Traffic fatalities are on the rise in the state of Wisconsin, and Wisconsin Public Radio is reporting that distracted driving is largely to blame.
In July 2017, the state saw 66 traffic-related deaths, which is three more than the same time period last year and the highest number of deaths in one month so far this year, reports the Wisconsin Department of Transportation. According to department director David Pabst, an increase in reckless drivers over the summer months tends to mean a hike in traffic deaths, despite safety improvements in cars and the state’s roads. Pabst also noted that traffic deaths have risen nationwide, spurred on by impaired drivers and the increase in distracted drivers.
Preliminary data shows that there have been 338 traffic fatalities in Wisconsin so far this year, which is up from last year. Of those deaths, more than 10 percent were motorcyclists and another 10 percent were pedestrians.
Distracted driving remains a major problem across the country. Several states have taken measures to help curb distracted driving accidents, but this is one dangerous trend that appears to be on the rise.
Texas, according to the Star Telegram, has just added another new distracted driving course for anyone who wants to get a drivers’ license. The first course, added two years ago, was required for drivers between the ages of 15 and 17. However, because adults are just as guilty of distracted driving behaviors as younger people, the state is now requiring anyone who is aged 18 or over take the new course. This new course goes live September 1, which is the same day the state’s texting and driving ban goes into effect. A third course, aimed at drivers over the age of 25, will be launched in 2018. The course will not apply to anyone who currently has a license in the state, but new drivers will be required to take it.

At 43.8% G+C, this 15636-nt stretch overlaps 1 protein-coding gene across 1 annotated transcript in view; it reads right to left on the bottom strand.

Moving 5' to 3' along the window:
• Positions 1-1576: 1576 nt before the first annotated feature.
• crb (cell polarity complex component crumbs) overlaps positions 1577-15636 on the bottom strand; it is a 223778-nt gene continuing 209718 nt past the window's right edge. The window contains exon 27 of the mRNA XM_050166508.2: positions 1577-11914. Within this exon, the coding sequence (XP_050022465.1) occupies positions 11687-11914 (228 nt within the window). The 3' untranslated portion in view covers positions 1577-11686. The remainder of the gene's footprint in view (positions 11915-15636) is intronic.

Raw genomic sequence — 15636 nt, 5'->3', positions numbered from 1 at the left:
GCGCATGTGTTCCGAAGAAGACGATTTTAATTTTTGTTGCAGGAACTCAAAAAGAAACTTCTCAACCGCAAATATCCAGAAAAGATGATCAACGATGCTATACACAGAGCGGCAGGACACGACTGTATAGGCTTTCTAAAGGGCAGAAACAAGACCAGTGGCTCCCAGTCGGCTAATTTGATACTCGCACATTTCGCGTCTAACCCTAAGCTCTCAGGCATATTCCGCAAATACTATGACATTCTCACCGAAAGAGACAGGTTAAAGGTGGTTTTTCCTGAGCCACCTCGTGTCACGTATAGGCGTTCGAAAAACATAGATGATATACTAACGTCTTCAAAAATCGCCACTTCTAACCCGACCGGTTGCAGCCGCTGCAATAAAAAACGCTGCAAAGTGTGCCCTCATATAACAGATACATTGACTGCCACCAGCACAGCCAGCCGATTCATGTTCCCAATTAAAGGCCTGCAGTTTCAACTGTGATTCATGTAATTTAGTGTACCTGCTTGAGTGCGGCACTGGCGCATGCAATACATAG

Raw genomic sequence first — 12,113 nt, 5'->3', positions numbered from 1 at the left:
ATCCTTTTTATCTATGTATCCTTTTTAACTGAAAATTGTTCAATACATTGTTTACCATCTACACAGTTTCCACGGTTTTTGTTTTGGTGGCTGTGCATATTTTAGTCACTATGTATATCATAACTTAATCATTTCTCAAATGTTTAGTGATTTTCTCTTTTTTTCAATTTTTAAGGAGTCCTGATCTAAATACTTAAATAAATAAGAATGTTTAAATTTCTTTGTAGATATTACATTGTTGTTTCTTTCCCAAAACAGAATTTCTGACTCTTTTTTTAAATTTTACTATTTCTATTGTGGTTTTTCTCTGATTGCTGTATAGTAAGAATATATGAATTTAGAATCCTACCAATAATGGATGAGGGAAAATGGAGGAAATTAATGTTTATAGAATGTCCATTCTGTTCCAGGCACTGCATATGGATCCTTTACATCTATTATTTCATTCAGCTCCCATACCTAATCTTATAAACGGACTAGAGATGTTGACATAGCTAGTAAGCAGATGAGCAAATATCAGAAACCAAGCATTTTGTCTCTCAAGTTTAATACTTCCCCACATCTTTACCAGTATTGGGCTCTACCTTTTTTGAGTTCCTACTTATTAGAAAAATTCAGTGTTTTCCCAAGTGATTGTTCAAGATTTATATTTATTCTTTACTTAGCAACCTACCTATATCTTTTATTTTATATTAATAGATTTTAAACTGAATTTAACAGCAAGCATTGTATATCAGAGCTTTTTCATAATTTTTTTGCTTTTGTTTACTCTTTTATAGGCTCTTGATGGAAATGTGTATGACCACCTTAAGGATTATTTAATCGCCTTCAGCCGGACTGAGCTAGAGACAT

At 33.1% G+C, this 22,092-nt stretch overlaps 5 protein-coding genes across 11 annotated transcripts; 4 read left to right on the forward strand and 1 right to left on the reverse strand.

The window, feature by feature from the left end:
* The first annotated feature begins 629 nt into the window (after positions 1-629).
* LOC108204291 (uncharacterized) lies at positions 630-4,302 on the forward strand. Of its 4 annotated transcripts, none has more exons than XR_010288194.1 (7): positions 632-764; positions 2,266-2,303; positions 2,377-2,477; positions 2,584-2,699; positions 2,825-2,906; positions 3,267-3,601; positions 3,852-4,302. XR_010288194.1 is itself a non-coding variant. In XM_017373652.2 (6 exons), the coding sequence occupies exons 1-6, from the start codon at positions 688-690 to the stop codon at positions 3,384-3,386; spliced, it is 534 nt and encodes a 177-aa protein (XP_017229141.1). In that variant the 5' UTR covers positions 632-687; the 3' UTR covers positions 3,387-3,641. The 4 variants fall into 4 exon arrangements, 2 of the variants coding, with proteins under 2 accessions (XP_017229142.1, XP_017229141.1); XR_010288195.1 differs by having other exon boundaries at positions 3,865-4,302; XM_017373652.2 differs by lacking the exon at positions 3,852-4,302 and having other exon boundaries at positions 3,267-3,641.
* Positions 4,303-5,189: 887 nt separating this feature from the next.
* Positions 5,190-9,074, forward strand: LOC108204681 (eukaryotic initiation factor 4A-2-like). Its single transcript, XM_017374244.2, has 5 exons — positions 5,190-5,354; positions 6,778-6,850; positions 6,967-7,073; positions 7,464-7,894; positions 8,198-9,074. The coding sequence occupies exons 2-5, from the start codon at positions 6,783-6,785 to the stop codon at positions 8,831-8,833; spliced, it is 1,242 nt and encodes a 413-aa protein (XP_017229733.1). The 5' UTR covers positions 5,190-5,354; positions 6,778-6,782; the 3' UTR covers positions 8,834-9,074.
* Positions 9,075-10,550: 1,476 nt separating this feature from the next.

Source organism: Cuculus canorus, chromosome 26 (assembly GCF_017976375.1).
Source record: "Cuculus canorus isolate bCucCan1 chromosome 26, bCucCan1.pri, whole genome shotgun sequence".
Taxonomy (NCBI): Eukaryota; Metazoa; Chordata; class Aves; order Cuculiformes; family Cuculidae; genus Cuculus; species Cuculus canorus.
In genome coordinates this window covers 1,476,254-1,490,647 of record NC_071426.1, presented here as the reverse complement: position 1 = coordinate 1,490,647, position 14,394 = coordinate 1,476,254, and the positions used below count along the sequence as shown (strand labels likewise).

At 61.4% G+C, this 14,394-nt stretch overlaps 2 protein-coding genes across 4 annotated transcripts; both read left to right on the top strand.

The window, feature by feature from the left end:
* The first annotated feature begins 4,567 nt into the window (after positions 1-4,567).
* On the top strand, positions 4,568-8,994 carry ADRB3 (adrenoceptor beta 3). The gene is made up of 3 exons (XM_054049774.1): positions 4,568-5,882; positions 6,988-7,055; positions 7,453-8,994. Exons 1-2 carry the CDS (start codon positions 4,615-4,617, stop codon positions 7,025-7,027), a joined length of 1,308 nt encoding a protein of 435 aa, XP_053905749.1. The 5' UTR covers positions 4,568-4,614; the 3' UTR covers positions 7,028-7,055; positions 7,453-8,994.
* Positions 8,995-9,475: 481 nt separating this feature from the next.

Meanwhile, in Connecticut, local law enforcement agencies are launching campaigns aimed at curbing distracted driving behavior. According to the Hartford Courant, police in West Hartford issued more than 300 citations for distracted driving over a two-week heightened enforcement period as part of a statewide Distracted Driving High Visibility Enforcement campaign. During another high-enforcement period from April 4 to April 30, the same department issued 715 citations, bringing the total for the year above 1,000 at that time.
While distracted driving was once associated with playing with the radio or being fatigued, today it represents a wide range of behaviors that takes someone’s attention off the roads. Driving while texting, eating, grooming or using a cellphone in any way are all examples of dangerous behaviors that could result in an accident.
Unfortunately, the fast pace of society and the influx of technology have combined to make distracted driving a true and present danger on the roads of America. If you or someone you care about has been injured in an accident involving a distracted driver, speak to an experienced lawyer, like a car accident lawyer Denver CO trusts, as soon as possible about your rights.
Thanks to our friends and contributors from The Law Offices of Richard Banta, P.C. for their insight into auto accident cases.